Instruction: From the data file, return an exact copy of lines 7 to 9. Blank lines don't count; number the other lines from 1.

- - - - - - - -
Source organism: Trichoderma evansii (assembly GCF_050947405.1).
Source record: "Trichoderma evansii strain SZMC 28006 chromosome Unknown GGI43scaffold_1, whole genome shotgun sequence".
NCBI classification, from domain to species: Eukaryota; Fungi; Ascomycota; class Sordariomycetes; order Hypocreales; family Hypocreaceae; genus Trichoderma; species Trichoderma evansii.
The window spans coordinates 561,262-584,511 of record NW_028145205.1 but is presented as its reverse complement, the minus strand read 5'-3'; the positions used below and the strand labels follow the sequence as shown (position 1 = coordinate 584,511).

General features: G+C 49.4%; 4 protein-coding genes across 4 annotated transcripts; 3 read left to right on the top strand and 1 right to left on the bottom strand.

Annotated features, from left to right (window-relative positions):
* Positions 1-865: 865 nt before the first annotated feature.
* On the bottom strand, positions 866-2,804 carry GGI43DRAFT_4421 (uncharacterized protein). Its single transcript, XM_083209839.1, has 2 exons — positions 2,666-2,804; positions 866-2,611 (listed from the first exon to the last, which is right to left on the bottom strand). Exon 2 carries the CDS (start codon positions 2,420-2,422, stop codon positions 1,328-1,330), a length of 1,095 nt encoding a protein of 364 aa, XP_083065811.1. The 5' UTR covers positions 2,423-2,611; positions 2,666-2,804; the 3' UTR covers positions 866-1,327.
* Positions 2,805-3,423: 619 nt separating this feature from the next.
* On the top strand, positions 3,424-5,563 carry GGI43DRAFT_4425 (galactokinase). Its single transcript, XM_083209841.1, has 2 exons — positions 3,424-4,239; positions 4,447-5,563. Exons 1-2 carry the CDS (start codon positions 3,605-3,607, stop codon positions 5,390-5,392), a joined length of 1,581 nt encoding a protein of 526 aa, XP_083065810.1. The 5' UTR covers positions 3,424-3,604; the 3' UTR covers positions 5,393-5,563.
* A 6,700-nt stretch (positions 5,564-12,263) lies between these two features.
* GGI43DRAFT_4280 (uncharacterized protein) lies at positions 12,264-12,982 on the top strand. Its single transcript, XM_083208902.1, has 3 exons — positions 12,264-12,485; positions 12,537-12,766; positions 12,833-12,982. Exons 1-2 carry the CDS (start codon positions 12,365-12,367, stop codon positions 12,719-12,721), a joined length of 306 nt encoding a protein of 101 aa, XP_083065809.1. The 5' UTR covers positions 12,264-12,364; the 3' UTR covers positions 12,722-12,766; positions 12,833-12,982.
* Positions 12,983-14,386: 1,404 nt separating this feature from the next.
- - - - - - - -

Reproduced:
* Positions 1-865: 865 nt before the first annotated feature.
* On the bottom strand, positions 866-2,804 carry GGI43DRAFT_4421 (uncharacterized protein). Its single transcript, XM_083209839.1, has 2 exons — positions 2,666-2,804; positions 866-2,611 (listed from the first exon to the last, which is right to left on the bottom strand). Exon 2 carries the CDS (start codon positions 2,420-2,422, stop codon positions 1,328-1,330), a length of 1,095 nt encoding a protein of 364 aa, XP_083065811.1. The 5' UTR covers positions 2,423-2,611; positions 2,666-2,804; the 3' UTR covers positions 866-1,327.
* Positions 2,805-3,423: 619 nt separating this feature from the next.